1. Customer experience is viewed strictly as a cost that would cut into profits
2. Competition’s customer experience is no better, resulting in less pressure to improve it
3. Poor customer experience is not impacting high profit margins

It seems like poor experiences are the status quo in this industry. Until poor customer experience has a more significant impact on the bottom line for these organizations, I expect them to stay on the bottom of the list.

11. Customers Co-Create the Experience

Savvy organisations realize the value strong customer experiences bring. What better way to design an optimal customer experience, than having your own customers contribute to its design? This reduces the level of optimization and tweaking of the experience organizations would have to do later on. Most of the leading customer experience organizations embrace this method today, and as other companies become more mature, look for this trend to increase.

A Vovici Customer Experience IQ study performed in 2009 reveals some of the key benefits companies are getting out of customer experience management programs:

1. Increase customer loyalty
2. Increased customer satisfaction
3. Greater positive word of mouth
4. Excellence in customer service
5. Increase revenue
6. Increased profits
7. Increased staff satisfaction

Getting customers involved in the design of the customer experience is an encouraging trend growing in 2011.

12. Customer Experience A Bigger Priority

As outlined in Bruce Temkin’s “The State of the Customer Experience, 2010″ 90% of North American companies with revenues of $500 million or more view customer experience as critical or very important to their company’s strategy. Organizations are increasingly realizing the benefits of improving the experience they provide, so look for customer experience to grow as a priority for more organizations.

Using Customer Journey Maps to Improve Customer Experience

It appears like customer journey mapping is on the verge of hitting the mainstream if appearing in HBR is anything to go by. Adam Richardson from Frog Design has written a follow up article to his first on defining customer experience. This second installment looks at the first essential step of improving the experience you deliver, which is mapping out your customer journey.

Its a high level look at it, however if you don’t use this tool on a daily basis, it more than suffices for getting a relatively solid grounding. You can read the first five paragraphs here, or click here for the full article from HBR.

If you would like real world experience in using Customer Journey Mapping for your company and your customers, check out our Service Design Masterclasses which start in February, click here for more information.


 

A customer journey map is a very simple idea: a diagram that illustrates the steps your customer(s) go through in engaging with your company, whether it be a product, an online experience, retail experience, or a service, or any combination. The more touchpoints you have, the more complicated — but necessary — such a map becomes. Sometimes customer journey maps are “cradle to grave,” looking at the entire arc of engagement. Here, for example, is a customer journey timeline that includes first engaging with a customer (perhaps with advertising or in a store), buying the product or service, using it, sharing about the experience with others (in person or online), and then finishing the journey by upgrading, replacing, or choosing a competitor (re-starting the journey with another company):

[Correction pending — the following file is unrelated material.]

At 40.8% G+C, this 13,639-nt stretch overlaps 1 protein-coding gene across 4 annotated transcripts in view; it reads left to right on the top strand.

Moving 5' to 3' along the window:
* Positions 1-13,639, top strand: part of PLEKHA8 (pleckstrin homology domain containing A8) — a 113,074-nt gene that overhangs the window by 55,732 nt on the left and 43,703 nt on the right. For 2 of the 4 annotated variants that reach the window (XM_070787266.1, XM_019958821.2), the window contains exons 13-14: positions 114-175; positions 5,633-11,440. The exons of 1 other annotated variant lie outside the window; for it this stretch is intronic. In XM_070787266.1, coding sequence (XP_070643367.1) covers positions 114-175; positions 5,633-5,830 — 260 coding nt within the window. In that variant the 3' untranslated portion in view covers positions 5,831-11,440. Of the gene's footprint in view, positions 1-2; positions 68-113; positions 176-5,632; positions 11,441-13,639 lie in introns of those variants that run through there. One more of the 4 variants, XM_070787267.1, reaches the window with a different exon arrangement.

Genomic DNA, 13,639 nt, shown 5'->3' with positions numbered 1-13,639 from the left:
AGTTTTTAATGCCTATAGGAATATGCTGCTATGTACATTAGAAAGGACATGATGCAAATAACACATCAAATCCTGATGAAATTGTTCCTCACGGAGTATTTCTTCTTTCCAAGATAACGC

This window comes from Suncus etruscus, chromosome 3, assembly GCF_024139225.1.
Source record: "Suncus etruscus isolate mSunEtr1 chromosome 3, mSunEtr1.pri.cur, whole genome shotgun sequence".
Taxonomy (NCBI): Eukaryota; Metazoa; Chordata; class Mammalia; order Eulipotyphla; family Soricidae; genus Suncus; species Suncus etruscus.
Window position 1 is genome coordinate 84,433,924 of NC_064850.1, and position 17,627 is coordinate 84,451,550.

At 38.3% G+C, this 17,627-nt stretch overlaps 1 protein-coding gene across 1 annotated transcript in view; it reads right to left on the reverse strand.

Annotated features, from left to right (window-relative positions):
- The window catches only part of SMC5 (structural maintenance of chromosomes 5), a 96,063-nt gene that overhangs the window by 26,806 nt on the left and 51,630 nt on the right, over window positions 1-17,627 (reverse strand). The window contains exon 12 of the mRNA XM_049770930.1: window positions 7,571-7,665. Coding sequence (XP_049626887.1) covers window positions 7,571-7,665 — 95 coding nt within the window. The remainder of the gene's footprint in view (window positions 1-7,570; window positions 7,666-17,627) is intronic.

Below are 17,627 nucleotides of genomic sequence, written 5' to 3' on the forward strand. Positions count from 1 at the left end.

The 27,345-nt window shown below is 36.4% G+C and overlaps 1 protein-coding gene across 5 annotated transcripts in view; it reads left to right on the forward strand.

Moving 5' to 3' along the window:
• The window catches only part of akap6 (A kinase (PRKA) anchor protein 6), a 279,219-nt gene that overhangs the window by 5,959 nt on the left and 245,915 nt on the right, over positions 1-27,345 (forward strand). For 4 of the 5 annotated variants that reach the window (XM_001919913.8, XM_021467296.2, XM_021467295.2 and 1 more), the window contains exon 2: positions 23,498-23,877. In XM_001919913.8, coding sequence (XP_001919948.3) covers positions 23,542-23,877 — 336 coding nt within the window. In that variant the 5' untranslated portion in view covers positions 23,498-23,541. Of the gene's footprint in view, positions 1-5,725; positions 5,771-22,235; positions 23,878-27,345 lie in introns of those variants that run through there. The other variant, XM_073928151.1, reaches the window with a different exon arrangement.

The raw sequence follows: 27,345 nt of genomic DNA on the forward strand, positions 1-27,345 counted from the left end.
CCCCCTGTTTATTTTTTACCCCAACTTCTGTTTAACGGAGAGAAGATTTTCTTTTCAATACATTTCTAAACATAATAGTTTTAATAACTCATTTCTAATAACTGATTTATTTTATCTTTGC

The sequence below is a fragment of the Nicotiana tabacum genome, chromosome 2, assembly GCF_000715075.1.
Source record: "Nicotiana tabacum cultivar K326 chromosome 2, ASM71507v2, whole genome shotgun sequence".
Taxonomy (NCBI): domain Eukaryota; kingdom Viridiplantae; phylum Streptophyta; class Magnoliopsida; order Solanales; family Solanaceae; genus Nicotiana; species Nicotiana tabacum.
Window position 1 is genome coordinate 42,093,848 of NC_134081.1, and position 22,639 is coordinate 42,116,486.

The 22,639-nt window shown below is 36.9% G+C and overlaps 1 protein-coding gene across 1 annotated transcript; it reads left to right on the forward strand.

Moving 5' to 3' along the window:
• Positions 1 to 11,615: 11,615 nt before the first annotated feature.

At other times, journey maps are used to look at very specific customer-company interactions. By way of example, let’s look at a customer journey that doesn’t work well: home theater.

Anyone who has attempted to research, buy, set up, and use a home theater system knows that this is one of the most frustratingly complicated customer experiences in the consumer electronics realm. It makes buying a car seem trivially easy. Here’s a real sample of some questions asked by a prospective purchaser on a home theater forum:

“For HD and Blue Ray DVD HDMI audio I do not understand if any post processing is done on the 5.1 Lossless PCM channels from these players. Will DD PLIIx or THX 7.1 apply to these? What are the limitations?”

Don’t worry if you have no idea what this means — you shouldn’t have to. There is no good reason why a layperson just wanting to watch movies at home should be exposed to such complexity and jargon. Yet in home theater, such confusion is rampant. It’s a bad sign when there are numerous forums for customers to help each other out, as is the case in home theater, since it means that the manufacturers have utterly failed in creating a comprehensive customer experience. But it’s also an opportunity for smart companies: retailer Best Buy bought service start-up Geek Squad to solve exactly this type of problem.